The American South covers a vast portion of the country, comprising, at least according to the U.S. Census Bureau, some 17 states and the District of Columbia — a region extending from the northeastern edge of Delaware (a scant 14 miles from Philadelphia) to Key West, Florida, and all the way west to El Paso, Texas.
Within that region — from which most people, especially in the so-called Deep South, would likely edit out Delaware, Maryland, D.C., Oklahoma, and maybe Texas — there is immense variety in climate, culture, and of course taste. But there are certain dishes enjoyed in common across many of the Southern states, however they might be defined — iconic dishes that are essential to culinary identity of the South (even if some of them didn’t actually originate there). As for the entire United States, these are the sandwiches (and fillings) Americans can’t stop eating.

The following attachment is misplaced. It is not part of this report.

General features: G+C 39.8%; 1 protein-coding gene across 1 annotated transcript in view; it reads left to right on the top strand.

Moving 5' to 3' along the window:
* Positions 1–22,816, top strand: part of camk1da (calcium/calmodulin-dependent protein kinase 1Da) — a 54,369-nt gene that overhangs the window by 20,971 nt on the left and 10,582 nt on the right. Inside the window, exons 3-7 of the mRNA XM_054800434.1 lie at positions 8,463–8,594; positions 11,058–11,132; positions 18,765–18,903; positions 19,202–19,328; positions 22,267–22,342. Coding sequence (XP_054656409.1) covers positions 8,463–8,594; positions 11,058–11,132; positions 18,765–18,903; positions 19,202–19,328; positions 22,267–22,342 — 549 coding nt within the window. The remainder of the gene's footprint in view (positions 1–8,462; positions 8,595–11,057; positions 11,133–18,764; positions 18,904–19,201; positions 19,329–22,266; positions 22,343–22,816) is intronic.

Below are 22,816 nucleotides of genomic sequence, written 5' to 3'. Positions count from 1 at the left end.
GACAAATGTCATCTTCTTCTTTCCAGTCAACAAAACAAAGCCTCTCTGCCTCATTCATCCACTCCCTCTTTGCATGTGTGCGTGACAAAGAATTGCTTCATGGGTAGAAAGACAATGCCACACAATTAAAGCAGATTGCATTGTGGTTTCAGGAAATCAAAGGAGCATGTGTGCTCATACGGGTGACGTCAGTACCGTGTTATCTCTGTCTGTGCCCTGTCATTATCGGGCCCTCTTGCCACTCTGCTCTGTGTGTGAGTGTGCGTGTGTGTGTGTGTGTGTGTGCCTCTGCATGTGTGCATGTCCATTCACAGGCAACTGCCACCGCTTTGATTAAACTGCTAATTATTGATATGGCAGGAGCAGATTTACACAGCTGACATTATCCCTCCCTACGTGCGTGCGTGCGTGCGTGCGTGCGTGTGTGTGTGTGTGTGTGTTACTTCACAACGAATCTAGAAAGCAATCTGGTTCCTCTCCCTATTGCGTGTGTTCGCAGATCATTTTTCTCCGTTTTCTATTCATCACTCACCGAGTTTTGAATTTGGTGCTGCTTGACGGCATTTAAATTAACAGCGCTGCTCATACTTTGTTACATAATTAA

Southern cooking is influenced by a number of traditions — Native American, English and Scottish, Spanish and French — but above all by the foodstuffs and techniques introduced to these shores or adapted here by enslaved Africans and, later, African-American servants.
The cuisine(s) of the South encompass hundreds, probably thousands, of dishes. This list, then, is highly selective, a roster of some of the most definitive foods of the region. Missing from this culinary catalogue are several discrete categories, each of which could be the subject of a lengthy list of its own: barbecue (common to all the Southern states in one form or another, with many regional variations), Texan and Tex-Mex specialties (chili con carne, fajitas, etc.), and the extremely rich and complex cooking of Louisiana’s Cajun and Creole cultures.
Among the dishes that are included, some will already be familiar to most Americans (corn bread, fried chicken), while others may be less so (chess pie, Hoppin’ John). All are very much worth trying, though — preferably on their native ground.